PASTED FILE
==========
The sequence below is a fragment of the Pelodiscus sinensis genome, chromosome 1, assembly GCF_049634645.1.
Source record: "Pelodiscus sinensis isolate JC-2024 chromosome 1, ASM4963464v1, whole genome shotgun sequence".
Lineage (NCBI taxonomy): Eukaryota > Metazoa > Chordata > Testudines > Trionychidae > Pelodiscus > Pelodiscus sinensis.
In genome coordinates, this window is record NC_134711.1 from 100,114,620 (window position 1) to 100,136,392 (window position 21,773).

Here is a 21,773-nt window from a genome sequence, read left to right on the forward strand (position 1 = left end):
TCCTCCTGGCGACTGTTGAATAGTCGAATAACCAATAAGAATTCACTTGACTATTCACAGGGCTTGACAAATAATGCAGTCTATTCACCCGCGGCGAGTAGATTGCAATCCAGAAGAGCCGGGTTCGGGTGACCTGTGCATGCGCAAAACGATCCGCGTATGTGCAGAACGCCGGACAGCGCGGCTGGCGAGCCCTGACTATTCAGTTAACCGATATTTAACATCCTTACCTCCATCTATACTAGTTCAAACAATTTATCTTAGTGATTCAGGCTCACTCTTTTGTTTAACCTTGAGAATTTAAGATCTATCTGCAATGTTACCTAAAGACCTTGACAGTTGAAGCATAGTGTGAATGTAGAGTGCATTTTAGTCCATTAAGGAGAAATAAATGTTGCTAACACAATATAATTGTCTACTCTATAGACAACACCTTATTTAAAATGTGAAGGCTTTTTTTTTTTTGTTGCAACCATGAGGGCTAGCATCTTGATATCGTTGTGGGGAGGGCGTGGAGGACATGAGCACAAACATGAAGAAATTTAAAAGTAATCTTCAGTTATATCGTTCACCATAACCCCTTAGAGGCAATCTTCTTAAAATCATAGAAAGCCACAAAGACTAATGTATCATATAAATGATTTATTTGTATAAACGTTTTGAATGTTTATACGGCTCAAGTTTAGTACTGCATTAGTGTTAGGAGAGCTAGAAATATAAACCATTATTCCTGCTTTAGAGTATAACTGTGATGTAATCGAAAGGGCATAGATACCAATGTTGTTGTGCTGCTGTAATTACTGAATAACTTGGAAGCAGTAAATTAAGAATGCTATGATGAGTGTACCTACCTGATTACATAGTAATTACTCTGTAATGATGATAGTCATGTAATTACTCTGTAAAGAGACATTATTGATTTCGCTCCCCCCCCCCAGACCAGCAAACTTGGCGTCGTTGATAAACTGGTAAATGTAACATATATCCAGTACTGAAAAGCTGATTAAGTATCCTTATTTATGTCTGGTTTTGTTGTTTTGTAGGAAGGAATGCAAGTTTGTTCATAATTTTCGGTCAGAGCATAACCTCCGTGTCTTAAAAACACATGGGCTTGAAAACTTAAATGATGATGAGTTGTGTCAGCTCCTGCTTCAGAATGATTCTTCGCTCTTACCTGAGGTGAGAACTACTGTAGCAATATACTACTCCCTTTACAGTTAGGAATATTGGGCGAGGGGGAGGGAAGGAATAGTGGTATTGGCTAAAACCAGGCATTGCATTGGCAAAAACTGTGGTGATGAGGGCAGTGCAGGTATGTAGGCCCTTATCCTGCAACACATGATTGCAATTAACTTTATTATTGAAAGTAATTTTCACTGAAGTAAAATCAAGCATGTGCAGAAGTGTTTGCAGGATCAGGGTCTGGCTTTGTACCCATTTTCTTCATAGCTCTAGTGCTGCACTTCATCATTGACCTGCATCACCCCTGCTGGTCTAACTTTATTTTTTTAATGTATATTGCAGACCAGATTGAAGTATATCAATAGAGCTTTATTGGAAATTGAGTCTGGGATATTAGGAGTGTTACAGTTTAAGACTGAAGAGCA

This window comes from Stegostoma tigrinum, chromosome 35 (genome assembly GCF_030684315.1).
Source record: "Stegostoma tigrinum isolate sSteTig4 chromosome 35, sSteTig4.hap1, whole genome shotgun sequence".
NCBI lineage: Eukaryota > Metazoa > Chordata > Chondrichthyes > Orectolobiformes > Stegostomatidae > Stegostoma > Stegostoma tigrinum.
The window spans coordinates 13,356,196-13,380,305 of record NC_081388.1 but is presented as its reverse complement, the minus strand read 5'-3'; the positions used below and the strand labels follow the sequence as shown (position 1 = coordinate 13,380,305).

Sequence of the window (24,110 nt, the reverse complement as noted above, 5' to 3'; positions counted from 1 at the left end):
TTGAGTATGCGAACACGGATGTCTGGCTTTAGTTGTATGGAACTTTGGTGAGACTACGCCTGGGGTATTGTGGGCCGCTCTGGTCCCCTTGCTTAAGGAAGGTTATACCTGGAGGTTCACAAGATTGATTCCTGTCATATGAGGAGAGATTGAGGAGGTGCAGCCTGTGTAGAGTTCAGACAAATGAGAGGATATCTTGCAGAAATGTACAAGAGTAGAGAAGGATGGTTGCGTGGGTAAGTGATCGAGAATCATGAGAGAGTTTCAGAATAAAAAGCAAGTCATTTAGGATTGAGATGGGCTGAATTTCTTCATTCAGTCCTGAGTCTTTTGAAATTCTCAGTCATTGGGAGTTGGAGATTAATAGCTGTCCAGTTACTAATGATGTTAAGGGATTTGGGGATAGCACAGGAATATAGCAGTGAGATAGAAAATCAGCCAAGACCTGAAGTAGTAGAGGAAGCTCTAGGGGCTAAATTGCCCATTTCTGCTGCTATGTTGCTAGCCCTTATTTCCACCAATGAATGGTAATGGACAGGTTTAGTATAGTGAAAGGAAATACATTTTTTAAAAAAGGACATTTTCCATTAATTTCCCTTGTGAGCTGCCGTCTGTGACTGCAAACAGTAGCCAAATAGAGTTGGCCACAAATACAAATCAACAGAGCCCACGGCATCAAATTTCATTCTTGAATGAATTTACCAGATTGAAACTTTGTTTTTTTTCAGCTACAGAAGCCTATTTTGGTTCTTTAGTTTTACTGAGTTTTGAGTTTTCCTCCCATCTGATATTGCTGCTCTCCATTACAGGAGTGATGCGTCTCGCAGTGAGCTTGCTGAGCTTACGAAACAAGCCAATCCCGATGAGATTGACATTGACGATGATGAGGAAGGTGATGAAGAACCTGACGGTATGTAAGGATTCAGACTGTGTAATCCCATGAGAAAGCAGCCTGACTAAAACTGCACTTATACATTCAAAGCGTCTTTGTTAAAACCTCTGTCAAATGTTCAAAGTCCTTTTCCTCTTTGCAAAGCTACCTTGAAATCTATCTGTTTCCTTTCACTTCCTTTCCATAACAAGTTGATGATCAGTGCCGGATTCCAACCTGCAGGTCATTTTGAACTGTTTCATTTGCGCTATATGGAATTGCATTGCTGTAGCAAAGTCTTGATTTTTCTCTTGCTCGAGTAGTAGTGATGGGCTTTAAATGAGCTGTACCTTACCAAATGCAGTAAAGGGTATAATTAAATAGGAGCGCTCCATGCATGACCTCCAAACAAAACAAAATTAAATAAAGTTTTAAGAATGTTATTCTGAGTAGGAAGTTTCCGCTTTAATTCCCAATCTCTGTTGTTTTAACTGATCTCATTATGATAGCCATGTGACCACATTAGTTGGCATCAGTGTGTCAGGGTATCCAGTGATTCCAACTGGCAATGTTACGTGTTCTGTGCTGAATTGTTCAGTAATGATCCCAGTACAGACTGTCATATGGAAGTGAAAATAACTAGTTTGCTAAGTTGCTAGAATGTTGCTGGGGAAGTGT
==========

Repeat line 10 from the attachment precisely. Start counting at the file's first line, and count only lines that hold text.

The window spans coordinates 13,356,196-13,380,305 of record NC_081388.1 but is presented as its reverse complement, the minus strand read 5'-3'; the positions used below and the strand labels follow the sequence as shown (position 1 = coordinate 13,380,305).